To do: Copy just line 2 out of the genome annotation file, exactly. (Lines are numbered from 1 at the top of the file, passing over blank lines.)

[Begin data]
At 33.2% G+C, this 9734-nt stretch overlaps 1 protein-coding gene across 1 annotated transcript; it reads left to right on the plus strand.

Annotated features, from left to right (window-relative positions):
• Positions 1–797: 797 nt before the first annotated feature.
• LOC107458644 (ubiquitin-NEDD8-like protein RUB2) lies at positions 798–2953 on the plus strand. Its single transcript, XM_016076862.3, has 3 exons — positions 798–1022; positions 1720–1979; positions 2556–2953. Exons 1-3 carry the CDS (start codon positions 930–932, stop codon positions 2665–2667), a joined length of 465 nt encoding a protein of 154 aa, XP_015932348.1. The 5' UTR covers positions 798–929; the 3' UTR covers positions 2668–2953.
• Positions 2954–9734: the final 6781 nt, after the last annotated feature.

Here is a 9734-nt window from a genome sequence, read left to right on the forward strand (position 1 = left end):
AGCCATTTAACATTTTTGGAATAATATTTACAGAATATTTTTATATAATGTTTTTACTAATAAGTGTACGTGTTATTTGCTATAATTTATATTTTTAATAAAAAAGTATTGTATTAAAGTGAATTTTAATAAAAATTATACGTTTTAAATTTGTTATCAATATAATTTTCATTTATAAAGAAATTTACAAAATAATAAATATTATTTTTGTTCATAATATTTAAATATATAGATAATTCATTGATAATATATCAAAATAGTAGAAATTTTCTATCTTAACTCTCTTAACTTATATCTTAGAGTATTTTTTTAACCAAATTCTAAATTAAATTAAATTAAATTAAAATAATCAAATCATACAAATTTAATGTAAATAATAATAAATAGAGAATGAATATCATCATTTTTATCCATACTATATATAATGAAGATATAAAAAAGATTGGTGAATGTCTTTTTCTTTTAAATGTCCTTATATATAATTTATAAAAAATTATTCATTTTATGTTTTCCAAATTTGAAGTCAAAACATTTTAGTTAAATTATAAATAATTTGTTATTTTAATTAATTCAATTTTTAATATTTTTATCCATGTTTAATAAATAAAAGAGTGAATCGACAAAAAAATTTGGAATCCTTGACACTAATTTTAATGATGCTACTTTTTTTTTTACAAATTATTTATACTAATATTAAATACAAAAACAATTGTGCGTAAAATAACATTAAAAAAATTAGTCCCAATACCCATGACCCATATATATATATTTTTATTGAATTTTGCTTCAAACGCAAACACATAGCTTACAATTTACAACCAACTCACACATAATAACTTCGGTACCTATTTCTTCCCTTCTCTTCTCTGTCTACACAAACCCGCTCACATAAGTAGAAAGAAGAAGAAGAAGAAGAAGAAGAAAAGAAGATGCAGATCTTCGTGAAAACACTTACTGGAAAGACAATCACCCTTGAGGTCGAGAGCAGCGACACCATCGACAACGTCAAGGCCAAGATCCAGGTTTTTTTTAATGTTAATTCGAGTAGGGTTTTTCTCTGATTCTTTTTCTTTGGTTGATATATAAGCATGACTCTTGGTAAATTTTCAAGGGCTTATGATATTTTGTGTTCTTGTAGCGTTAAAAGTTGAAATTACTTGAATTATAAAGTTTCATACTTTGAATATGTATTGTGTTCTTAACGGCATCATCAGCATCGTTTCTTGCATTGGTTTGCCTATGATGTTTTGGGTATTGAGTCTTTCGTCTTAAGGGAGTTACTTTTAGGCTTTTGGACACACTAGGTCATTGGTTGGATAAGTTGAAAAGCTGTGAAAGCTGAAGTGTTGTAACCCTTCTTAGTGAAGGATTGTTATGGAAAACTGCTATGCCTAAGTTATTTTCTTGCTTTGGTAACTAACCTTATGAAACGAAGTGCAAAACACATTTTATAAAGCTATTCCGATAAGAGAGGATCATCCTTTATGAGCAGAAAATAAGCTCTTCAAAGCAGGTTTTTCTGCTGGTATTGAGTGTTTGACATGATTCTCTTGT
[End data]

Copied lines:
Annotated features, from left to right (window-relative positions):